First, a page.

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15 Women Entrepreneurs From Saudi Arabia Visit U.S. To Develop Their Pitches

Sep 4, 2018
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ARI SHAPIRO, HOST:

It's not unusual to hear a story about young entrepreneurs developing apps for smartphones. This next story is unusual because the entrepreneurs are 15 women from Saudi Arabia. They've come to the U.S. for mentoring as they develop their pitches. The kingdom has made news lately for jailing women activists along with others who speak up. At the same time, women have been breaking new ground in business, like the group NPR's Deborah Amos spoke to.

DEBORAH AMOS, BYLINE: They are young, highly educated and exceptionally ambitious at a time when the right kind of ambition can pay off in Saudi Arabia for a woman.

BUSHRA ALGHAMDI: So my name is Bushra Alghamdi.

AMOS: Alghamdi is a 24-year-old dentist. Her all-female team won a competitive slot for training and mentoring at Halcyon, a nonprofit that supports entrepreneurs who answer social problems. They stayed at Halcyon headquarters for a two-week course. These Saudi women are riding the wave of change.

ALGHAMDI: Now we are in the era of risk-taking, thinking out of the box. And here I am. I'm a dentist, and I'm going to be a businesswoman.

AMOS: Her business will be an online platform for dentists and lab technicians that offers patients faster and better dental services. Saudi Arabia has nothing like it, she says, and that pretty much describes all of these ventures - new to the Saudi market, including an online program for autistic children and an app for recycling called Green Palm. Joshua Mandell is Halcyon's director for policy and international programs.

JOSHUA MANDELL: Some of them are in a real early development stage, but they're all interested in how to access capital from outside Saudi Arabia.

AMOS: And he says they get the support they need here from business professionals.

HELEN MANICH: Helen Manich, M-A-N-I-C-H. I'm a mentor here at Halcyon, and I mentor on the path to the revenue stream.

AMOS: Do you see that some of these projects could go?

MANICH: Oh, absolutely.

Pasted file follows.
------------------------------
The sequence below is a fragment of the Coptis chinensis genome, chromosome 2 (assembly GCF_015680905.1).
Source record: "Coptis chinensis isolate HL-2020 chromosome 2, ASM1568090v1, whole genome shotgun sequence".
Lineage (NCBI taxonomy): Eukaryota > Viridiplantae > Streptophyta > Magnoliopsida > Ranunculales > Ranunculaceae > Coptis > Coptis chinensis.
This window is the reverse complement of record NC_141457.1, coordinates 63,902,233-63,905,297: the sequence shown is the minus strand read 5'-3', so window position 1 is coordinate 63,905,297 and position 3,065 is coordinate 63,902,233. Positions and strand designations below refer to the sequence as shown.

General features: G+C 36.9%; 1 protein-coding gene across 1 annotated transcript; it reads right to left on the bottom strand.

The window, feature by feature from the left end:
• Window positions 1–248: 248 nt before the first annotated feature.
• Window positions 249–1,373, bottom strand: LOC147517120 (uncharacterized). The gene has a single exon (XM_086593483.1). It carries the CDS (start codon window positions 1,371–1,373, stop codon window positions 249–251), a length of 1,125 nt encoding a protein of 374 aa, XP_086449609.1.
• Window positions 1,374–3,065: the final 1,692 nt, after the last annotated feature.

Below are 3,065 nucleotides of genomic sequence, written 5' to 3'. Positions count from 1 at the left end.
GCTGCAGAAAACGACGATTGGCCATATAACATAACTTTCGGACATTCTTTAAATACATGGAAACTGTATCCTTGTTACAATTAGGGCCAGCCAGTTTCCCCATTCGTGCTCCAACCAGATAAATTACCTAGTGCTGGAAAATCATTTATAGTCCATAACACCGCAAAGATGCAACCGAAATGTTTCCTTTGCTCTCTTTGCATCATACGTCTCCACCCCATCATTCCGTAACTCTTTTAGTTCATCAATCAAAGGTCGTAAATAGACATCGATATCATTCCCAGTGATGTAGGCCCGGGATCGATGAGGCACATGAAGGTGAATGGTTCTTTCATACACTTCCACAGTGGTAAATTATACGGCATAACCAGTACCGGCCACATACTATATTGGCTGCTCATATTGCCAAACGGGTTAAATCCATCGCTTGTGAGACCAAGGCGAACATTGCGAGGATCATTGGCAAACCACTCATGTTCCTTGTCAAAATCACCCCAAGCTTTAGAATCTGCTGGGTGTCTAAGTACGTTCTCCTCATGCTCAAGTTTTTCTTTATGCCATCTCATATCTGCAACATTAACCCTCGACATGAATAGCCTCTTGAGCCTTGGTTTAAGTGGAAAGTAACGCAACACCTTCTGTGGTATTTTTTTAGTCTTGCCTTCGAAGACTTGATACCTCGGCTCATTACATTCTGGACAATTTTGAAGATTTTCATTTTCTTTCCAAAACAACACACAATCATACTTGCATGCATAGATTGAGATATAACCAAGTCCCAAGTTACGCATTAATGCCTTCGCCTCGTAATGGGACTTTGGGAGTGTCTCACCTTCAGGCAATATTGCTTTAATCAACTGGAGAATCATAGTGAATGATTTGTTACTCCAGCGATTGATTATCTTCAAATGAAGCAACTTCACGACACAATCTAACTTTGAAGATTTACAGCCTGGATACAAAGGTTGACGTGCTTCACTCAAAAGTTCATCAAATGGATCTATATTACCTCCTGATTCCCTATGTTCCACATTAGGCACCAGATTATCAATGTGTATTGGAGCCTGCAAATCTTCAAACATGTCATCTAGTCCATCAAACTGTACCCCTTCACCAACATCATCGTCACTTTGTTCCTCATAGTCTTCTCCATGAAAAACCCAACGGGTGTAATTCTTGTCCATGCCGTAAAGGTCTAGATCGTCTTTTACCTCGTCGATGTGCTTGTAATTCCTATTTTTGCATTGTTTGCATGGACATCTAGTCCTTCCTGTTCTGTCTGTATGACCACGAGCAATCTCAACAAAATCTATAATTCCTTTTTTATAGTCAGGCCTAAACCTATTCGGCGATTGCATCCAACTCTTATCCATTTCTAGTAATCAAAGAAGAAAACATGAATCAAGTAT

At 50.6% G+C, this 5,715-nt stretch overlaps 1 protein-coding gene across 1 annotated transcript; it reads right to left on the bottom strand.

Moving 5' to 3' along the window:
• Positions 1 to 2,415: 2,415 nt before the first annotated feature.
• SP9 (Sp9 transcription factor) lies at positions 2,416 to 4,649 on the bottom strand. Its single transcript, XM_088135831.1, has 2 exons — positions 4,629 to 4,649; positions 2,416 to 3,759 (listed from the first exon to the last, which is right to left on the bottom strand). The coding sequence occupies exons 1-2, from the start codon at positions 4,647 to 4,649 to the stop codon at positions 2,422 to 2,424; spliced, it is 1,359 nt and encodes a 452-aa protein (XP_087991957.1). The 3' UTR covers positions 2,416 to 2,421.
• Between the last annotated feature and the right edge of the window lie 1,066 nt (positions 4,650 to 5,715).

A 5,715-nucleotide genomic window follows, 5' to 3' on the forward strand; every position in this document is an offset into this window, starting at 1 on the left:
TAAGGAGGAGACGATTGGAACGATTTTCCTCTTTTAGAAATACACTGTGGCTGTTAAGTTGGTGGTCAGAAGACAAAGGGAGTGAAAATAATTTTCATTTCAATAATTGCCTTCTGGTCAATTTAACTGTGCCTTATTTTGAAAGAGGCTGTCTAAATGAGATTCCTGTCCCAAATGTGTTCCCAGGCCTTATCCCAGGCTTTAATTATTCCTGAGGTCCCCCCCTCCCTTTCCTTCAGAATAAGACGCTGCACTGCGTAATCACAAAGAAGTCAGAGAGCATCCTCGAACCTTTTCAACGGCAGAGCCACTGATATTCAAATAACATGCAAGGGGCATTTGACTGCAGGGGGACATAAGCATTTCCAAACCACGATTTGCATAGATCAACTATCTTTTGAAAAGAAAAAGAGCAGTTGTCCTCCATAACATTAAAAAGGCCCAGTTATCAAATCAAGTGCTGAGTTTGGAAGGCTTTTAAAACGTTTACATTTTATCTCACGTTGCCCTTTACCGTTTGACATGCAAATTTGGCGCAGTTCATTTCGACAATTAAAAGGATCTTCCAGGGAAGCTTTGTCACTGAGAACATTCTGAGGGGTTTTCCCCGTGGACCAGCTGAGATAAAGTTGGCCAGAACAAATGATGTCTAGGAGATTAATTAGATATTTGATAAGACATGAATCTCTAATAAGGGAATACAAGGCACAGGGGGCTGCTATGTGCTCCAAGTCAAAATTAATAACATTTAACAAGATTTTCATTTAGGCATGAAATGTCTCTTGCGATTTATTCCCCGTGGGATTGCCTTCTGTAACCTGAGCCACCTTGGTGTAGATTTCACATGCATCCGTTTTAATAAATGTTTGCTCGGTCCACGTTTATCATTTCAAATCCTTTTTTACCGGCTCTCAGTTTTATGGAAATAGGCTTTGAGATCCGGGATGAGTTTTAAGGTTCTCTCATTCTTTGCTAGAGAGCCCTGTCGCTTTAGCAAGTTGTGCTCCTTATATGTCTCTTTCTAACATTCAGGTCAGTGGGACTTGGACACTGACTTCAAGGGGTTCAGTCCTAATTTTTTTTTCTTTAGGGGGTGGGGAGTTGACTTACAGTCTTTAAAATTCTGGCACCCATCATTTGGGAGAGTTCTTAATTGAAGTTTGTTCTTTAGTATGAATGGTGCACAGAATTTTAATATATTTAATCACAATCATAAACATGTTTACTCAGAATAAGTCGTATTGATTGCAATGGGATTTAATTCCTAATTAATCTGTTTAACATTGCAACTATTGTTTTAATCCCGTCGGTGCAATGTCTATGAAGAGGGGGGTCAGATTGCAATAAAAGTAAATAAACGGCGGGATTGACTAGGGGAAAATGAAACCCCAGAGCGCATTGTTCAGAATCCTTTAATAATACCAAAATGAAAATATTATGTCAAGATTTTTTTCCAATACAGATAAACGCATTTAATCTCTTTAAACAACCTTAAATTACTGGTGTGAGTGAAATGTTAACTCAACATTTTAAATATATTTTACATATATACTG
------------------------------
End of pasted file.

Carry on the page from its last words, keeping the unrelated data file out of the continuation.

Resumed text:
AMOS: She helps them shape the pitch they make to investors. Now a consultant, she was a business pioneer, a female executive in the 1980s.

MANICH: I find these women to be self-confident. They're very clear about their strengths. They are absolute spitfires in their own way.

AMOS: Women outnumber male college graduates in Saudi Arabia. Saudi women hold more than a billion dollars in local banks. And many Saudi women applaud these new opportunities driven by the 32-year-old powerful Crown Prince Mohammed bin Salman. He's loosened religious and social restrictions. He encourages women to go out and work - part of a grand economic plan to expand the private sector and wean the kingdom off an oil economy.

HEBA ZAHID: We love Mohammed bin Salman. He's our crown prince. He's our age. And we like the change he's introducing.

AMOS: Heba Zahid, a biology professor, dismisses recent Western criticism of the crown prince for locking up women activists who campaigned to lift the driving ban weeks before he lifted it - a sign he doesn't tolerate any public activism.

ZAHID: We trust that the government knows what they're doing. So I don't want to, you know, be mean to anyone, but I don't feel I've gained anything from activists. These changes would have come even with them or without them.

(APPLAUSE)

AMOS: Zahid aims to change Saudi culture, too, by introducing the kingdom's first app for recycling in a pitch to investors.

(SOUNDBITE OF ARCHIVED RECORDING)

ZAHID: Good afternoon, everyone. My name is Heba Zahid. So 10 years ago, I traveled to Australia with my husband to study my master and my Ph.D.

AMOS: She came home with a passion for recycling.

(SOUNDBITE OF ARCHIVED RECORDING)

ZAHID: I even had a small chicken I called Brownie to help me...

(LAUGHTER)

ZAHID: ...Reduce the waste and eat the leftovers.

AMOS: In her two weeks at Halcyon, she's learned to refine her project, her pitch, and she's trained to negotiate multimillion-dollar deals.

Have you ever negotiated anything before?

ZAHID: Well, I always negotiate with my kids (laughter).

AMOS: That's not the same.

ZAHID: Yes.

AMOS: Is it hard when it's about money?

ZAHID: I don't think so, no. It just - you need to learn, and you need to be careful, and you need to know your limits.

AMOS: Limits are changing rapidly in the kingdom. The Middle East already has more female tech entrepreneurs than anywhere else in the world. Saudi women are racing to catch up. Deborah Amos, NPR News, Washington.

(SOUNDBITE OF PEOPLE UNDER THE STAIRS SONG, "TOO MUCH BIRTHDAY") Transcript provided by NPR, Copyright NPR.